04 Oct 2010
The Romanian government has announced that electronic health insurance cards will be rolled out nationally at the start of next year.
The cards will be separate to the European Health Insurance Card, and will hold personal information, proof of health insurance payments, applications for medical services, information on life-threatening medical diagnoses, and the cardholder's blood type.
Health Minister Attila Cseke, said: "By introducing the national health insurance cards, we make an important computerisation step. We can cut red tape to prove the identity of the insured."
01 Oct 2010
The IZIP electronic health record programme in the Czech Republic has hit its target of registering 2m users by the end of the summer 2010.
More than a fifth of the country’s population is now using the eZK (electronic health record) that allows patients to access their own health information - including information on visits, results and prescribed drugs - via a web based electronic health record.
The records are provided free to those insured by the VZP, the largest state owned health insurer in the Czech Republic. They also used by more than 15,000 practitioners to share information with each other, when given consent.
Posted: October 6, 2010 - 11:30 am ET
The Office of the National Coordinator for Health Information Technology at HHS has opened the official federal website for listing health IT products that have been independently tested and certified as eligible for incentive payments under the American Recovery and Reinvestment Act of 2009.
The nation is suffering from the highest unemployment rates in almost 30 years, and yet healthcare industry IT leaders are worried that workforce shortages may jeopardize their hospitals' chances at obtaining federal IT incentive payments.
One out of 10 chief information officers responding to a recent survey indicated that workforce shortage "definitely would affect" their chances to implement electronic health-record systems and qualify for federal IT reimbursements. Just over half—51%—of CIOs predict that staff shortages possibly would put their health IT projects at risk, according to a membership survey by the College of Healthcare Information Management Executives.
Briefings on The Joint Commission, an HCPro publication , October 5, 2010
In April 2008, Baystate Medical Center (BMC), a 653-bed teaching hospital in Springfield, MA, began implementation of its Bar Code Point of Care technology to positively impact medication administration in reducing errors.
In the early pilot programs, BMC reported a 50% bedside scanning rate for all medications and a medication error rate of 1.2 errors per 1,000 patient days.
Following the implementation of an organization-wide bar code scanning process in September 2008, BMC improved its medication scanning rates to 87%—90%. The medication error rate also decreased to 0.3 errors per 1,000 patient days, a 75% reduction.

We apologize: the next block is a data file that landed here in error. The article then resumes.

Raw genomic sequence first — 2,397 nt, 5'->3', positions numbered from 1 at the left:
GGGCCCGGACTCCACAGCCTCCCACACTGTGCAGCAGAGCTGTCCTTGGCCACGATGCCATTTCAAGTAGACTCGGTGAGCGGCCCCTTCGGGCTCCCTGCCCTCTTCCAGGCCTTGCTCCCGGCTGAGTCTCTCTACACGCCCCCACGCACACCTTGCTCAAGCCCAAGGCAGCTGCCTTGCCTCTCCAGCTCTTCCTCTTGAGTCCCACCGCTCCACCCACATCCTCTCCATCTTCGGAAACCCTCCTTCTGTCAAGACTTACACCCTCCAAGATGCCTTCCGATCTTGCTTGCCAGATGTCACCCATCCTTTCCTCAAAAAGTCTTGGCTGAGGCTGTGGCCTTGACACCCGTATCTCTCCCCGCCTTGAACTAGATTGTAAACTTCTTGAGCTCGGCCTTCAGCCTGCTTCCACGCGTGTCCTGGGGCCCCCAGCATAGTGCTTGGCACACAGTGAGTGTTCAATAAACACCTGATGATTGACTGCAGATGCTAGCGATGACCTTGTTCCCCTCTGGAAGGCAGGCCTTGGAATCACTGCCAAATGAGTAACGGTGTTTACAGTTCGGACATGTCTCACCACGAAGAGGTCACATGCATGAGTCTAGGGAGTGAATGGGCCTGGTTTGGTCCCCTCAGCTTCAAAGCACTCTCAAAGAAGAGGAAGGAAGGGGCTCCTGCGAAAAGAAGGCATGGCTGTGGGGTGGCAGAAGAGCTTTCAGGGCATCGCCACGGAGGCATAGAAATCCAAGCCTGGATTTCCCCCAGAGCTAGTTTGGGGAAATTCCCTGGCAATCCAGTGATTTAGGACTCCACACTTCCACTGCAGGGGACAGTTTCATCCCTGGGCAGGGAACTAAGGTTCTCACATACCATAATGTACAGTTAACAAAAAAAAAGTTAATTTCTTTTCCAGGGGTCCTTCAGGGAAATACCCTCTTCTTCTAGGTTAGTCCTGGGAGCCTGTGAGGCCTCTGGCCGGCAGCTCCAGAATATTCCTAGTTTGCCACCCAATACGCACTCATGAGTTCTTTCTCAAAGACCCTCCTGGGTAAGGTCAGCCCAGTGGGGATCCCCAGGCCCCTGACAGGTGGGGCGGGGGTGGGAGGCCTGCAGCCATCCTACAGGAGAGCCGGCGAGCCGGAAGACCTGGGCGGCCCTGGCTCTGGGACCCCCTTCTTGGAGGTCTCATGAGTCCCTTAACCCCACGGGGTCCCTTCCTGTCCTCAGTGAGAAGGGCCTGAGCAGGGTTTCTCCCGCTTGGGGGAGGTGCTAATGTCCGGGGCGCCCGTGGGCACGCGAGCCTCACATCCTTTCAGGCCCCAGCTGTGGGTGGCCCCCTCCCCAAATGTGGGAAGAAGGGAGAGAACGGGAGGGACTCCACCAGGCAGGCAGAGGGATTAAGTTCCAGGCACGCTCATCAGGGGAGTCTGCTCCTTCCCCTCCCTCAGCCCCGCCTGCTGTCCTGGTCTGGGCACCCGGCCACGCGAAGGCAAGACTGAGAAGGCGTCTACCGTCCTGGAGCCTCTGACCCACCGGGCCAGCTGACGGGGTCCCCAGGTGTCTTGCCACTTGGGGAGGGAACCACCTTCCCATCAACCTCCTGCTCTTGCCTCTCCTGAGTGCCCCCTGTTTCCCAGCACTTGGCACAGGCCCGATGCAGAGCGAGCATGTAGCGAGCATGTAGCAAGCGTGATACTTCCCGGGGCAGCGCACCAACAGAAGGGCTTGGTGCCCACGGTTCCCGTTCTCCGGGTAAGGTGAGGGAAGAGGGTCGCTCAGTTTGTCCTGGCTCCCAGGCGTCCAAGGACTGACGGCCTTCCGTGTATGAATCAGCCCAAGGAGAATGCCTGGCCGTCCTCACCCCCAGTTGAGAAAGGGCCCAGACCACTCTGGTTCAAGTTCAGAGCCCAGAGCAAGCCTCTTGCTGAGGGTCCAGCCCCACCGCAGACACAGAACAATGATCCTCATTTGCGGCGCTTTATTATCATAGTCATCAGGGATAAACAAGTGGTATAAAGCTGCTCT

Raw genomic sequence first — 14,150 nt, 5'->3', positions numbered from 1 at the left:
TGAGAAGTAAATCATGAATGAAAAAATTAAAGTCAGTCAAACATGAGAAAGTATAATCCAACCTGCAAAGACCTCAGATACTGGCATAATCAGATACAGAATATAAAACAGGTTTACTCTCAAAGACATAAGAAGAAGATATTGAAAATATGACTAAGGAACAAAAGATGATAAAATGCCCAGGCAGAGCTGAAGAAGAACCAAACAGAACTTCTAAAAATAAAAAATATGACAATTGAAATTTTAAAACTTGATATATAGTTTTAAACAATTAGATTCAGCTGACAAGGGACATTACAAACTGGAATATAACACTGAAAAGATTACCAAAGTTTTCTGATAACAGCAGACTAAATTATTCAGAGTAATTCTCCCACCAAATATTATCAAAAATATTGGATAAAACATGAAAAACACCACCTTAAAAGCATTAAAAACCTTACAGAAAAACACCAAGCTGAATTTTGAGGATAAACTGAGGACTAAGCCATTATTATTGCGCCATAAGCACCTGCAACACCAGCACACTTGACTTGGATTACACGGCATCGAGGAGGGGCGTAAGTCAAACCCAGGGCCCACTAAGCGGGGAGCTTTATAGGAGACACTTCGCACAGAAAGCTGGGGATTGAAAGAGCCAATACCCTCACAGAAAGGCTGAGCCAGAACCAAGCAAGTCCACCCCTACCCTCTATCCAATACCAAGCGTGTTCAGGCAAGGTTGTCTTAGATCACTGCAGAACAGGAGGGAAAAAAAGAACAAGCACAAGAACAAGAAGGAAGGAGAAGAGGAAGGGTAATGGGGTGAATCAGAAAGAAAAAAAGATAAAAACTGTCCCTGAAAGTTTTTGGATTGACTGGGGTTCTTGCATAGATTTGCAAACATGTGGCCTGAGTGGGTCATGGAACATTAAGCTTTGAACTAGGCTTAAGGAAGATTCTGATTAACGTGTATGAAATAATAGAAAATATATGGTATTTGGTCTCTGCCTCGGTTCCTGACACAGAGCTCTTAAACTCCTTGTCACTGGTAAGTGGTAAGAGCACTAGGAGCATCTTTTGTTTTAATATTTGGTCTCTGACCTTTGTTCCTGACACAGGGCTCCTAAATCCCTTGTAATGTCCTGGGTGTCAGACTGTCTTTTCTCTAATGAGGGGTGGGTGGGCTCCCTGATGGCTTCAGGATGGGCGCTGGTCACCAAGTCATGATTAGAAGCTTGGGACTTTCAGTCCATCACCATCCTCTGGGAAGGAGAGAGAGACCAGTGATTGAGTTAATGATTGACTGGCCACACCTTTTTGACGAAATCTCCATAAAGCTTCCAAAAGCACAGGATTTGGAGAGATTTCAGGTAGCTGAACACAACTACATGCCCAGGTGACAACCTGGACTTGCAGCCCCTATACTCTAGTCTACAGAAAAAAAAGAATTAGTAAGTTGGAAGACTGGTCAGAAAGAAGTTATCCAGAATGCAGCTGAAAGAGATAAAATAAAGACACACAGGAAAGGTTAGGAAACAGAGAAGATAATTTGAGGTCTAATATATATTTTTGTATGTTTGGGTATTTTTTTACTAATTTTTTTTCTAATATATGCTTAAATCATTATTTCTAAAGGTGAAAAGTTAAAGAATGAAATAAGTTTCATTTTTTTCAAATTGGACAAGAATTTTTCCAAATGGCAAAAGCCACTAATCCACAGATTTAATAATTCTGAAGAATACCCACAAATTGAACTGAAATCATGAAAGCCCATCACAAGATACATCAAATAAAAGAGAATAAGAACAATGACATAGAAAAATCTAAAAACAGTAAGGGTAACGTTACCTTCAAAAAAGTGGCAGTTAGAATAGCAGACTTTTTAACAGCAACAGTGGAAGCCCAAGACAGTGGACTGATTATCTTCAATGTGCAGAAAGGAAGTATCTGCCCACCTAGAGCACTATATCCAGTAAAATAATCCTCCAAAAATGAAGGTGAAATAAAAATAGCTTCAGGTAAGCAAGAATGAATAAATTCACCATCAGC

07 Oct 2010
A system that lets paramedics hand over patient details to A&E staff has electronically scooped the top prize in the E-Health Insider Awards 2010 in association with BT.
The cab-based terminal developed by the Scottish Ambulance Service was judged the overall winner at the awards at the Grand Connaught Rooms in central London last night, having earlier won ‘best use of mobile technology in healthcare’.
The healthcare IT champion of the year award, which is decided by EHI readers, went to John Thornbury, ICT director at Worcestershire Acute Hospitals NHS Trust.
Jon Hoeksma, editor of EHI, said: “The awards are a bellwether for the health and vitality of this important sector and they show that healthcare IT is still producing great innovation and excellent work by teams and individuals.
Posted: October 7, 2010 - 11:30 am ET
A coalition of infectious-disease groups are calling for the widespread adoption of a new prevention framework that they say can eliminate healthcare-associated infections. The groups outlined the framework in a white paper (PDF) that appeared Thursday in the American Journal of Infection Control and the journal Infection Control and Epidemiology.
The key elements of the framework are data collection, evidence-based practices, system-wide infection-prevention strategies and enhanced medical knowledge, according to the paper’s authors, who include representatives from the Centers for Disease Control and Prevention, and the Society for Healthcare Epidemiology of America.
Last Updated: Wednesday, October 6, 2010 | 9:11 AM ET
Canada is seeing e-health gains in the area of medication, with an estimated $436 million in cost savings and efficiencies this year, a report released Wednesday says.
Drug information systems, which are hooked up now mainly in the western provinces and Prince Edward Island and to a lesser extent elsewhere, allow pharmacists and health-care providers to electronically access records of a patient's prescription medications.